Every rape intake center in the country should at least inform rape victims about the potential benefits of PEP, says Dr. Amy Kindrick, infectious diseases specialist at the University of California, San ­Francisco.

"Why providers are not informed about PEP continues to be a mystery to me," says Kindrick. "It hasn't been absorbed into the standard of care consistently."

Cities such as Boston, Providence, Los Angeles and San Francisco have been home to PEP clinics for nearly a decade. The New York State Department of Health in 1998 began recommending PEP for rape victims whose assailants can't be found.

In Houston, where three people contract HIV every day, it's a totally different story.

Kathy Barton, spokeswoman for the city of Houston's Department of Health and Human Services, which provides testing and information for HIV prevention, told the Houston Press that she had never even heard of PEP.

After consulting with some doctors, Barton said the city does recommend PEP for occupational exposures but not post-rape. When informed that the federal guidelines were expanded in 2005 to include rape victims, Barton said, "I don't know that we have looked at this since 2005."

Barton added: "We don't want [PEP] to simply become like the morning-after pill, because it gets expensive."

The CDC expresses a similar concern, advising that "PEP is not a substitute for abstinence, mutual monogamy, consistent and correct condom use, use of sterile needles to inject drugs and other behaviors that can help avoid HIV exposure in the first place."

But various studies have shown that increased awareness and availability of PEP does not lead to an increase in risky behavior. PEP is a 28-day commitment, and the drugs often produce severe short-term side effects including intense nausea, fatigue, headaches and hallucinations.

Last summer, a new law went into effect in Texas establishing requirements for hospitals offering emergency services for survivors of sexual assault. These include a private area for victims to await treatment and "access to appropriate prophylaxis for exposure to sexually transmitted ­infections."

Michelle says she was offered neither during her visit to Memorial Hermann Northeast.

Another provision in the new law states that rape survivors must be provided "a forensic medical examination...if the examination has been approved by a law enforcement agency."

It is this passage that may have been misinterpreted by local rape counselors and emergency-room nurses who told Michelle she had to file a police report to receive medical care.

Ann Brimberry, a Memorial Hermann spokeswoman, wrote the Press in an e-mail: "All victims of sexual assault that present to a Memorial Hermann Emergency Center are seen and offered treatment whether a police report is filed or not."

But when the Press called Memorial Hermann Northeast, an emergency-room nurse contradicted this. "You don't just walk in and get treatment; it's a long process," said the nurse, who asked not to be identified since she did not receive permission to speak with a reporter. "Police has to be notified; we have to have a case report number."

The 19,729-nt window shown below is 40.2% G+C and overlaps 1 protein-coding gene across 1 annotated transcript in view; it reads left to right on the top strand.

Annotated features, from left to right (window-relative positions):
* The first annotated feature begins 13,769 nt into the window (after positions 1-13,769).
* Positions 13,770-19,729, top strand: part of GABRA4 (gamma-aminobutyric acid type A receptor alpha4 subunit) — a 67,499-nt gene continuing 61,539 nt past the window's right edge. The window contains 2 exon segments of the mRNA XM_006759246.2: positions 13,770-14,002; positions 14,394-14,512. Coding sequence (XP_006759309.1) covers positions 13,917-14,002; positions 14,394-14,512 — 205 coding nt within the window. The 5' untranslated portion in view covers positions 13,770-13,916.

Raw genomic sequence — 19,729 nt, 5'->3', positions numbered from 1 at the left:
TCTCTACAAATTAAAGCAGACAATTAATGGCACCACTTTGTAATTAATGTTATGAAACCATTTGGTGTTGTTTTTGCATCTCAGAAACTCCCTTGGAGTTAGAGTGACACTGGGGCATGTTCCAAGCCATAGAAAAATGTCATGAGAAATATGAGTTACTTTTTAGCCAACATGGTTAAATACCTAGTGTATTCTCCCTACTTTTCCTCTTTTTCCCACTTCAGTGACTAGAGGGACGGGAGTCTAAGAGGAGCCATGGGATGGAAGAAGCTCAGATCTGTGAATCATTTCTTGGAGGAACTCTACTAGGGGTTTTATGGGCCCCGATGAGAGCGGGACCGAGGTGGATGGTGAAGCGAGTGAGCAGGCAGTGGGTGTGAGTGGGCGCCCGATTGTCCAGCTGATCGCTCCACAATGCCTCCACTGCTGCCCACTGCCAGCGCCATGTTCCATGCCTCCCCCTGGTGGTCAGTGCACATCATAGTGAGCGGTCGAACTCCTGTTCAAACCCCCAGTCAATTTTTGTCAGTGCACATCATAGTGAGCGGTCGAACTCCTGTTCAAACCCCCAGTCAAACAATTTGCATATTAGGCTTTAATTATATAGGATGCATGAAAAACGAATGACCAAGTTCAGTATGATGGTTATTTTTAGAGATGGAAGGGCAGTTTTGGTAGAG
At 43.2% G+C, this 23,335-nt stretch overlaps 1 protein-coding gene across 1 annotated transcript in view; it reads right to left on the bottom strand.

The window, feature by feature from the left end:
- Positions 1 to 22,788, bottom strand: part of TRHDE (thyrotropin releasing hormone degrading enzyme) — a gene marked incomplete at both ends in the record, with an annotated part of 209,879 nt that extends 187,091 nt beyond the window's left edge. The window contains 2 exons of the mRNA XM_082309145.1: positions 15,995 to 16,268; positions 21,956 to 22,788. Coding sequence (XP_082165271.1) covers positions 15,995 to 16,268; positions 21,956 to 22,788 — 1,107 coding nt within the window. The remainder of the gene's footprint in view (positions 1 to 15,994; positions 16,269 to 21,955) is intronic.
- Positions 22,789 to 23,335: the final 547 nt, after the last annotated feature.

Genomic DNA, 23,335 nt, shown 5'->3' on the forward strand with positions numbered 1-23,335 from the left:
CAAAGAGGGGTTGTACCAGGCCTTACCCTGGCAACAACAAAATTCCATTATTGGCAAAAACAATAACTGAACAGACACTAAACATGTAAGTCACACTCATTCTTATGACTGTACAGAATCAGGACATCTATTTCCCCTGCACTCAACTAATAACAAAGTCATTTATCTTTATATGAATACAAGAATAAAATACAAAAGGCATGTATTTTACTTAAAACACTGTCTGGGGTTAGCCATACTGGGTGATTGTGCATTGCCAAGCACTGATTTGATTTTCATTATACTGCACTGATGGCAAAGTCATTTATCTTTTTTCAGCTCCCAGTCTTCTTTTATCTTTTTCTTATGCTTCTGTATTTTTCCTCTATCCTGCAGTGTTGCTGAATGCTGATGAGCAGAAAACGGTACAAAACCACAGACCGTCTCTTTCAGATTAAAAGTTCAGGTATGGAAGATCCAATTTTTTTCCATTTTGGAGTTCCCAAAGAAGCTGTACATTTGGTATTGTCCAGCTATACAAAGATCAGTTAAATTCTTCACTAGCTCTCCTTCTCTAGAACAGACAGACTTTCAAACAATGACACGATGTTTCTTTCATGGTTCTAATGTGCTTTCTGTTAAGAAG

At 1:15 p.m. on Monday, April 21, Michelle left work to go stand in line at Legacy Community Health Services on West­heimer in the Montrose neighborhood. She learned about Legacy through her gay friends after lying that she needed to refer a pro bono client to a good HIV clinic.


"We're sort of known underground as being one of those places that will prescribe meds off-label," says Eric Roland, senior director of marketing at Legacy.

Michelle felt out of place in her conservative work attire, but found immediate relief when a man at the front desk said he knew about PEP and promptly sent her upstairs to the clinic's education ­department.

Waiting for a consultation, Michelle sat for several minutes watching an anime program about a black man who contracted HIV by having unprotected sex with other men "on the down-low" but hadn't told his pregnant wife.

"The woman sitting next to me — who knows what her story is?" Michelle says. "You feel like passengers on a sinking ship."

Less than three hours after walking into Legacy, Michelle received a prescription for PEP and had it filled at a CVS pharmacy nearby. She began the regimen just before the 72-hour deadline.

When told about Michelle's experience at a local hospital, Roland said: "That makes me really angry. Women have a hard enough time going to ER after an assault. She did what she was supposed to do, and they didn't treat her right."

He then groaned after learning that Michelle went to Memorial Hermann, since Legacy refers all sexual assault victims there.

According to Roland, PEP is not at all well known in the Houston area. He says he has even known healthcare workers exposed to HIV through needles on the job who did not report the incidents because they had never heard about PEP and worried about getting into trouble with their employers.

But even Legacy and other local clinics offering HIV services do little to inform clients about PEP and its potential benefits. Legacy offers no written materials such as brochures or posters regarding PEP. Doctors there may prescribe the medication as rarely as once a month, Roland says.

And the regimen isn't cheap, costing about $800. Many insurance plans do not cover it, and Legacy has no pool of money to draw from to help the indigent with an entire month's supply, Roland says.

Kelly McCann, CEO of AIDS Foundation Houston, says there needs to be a citywide public awareness campaign: "I thought it was common practice to prescribe PEP."

Last week, Michelle's blood tests came back negative for HIV and other sexually transmitted diseases. Since the virus often appears in the bloodstream within the first month after exposure, she was elated.

But she remains angry about the obstacles she faced in getting treatment, and concerned about others in similar ­situations.

"All these health care professionals were telling me it doesn't exist," she says. "You trust these people.

"Who knows what role the PEP played? But at least I know I did everything I could to stay healthy."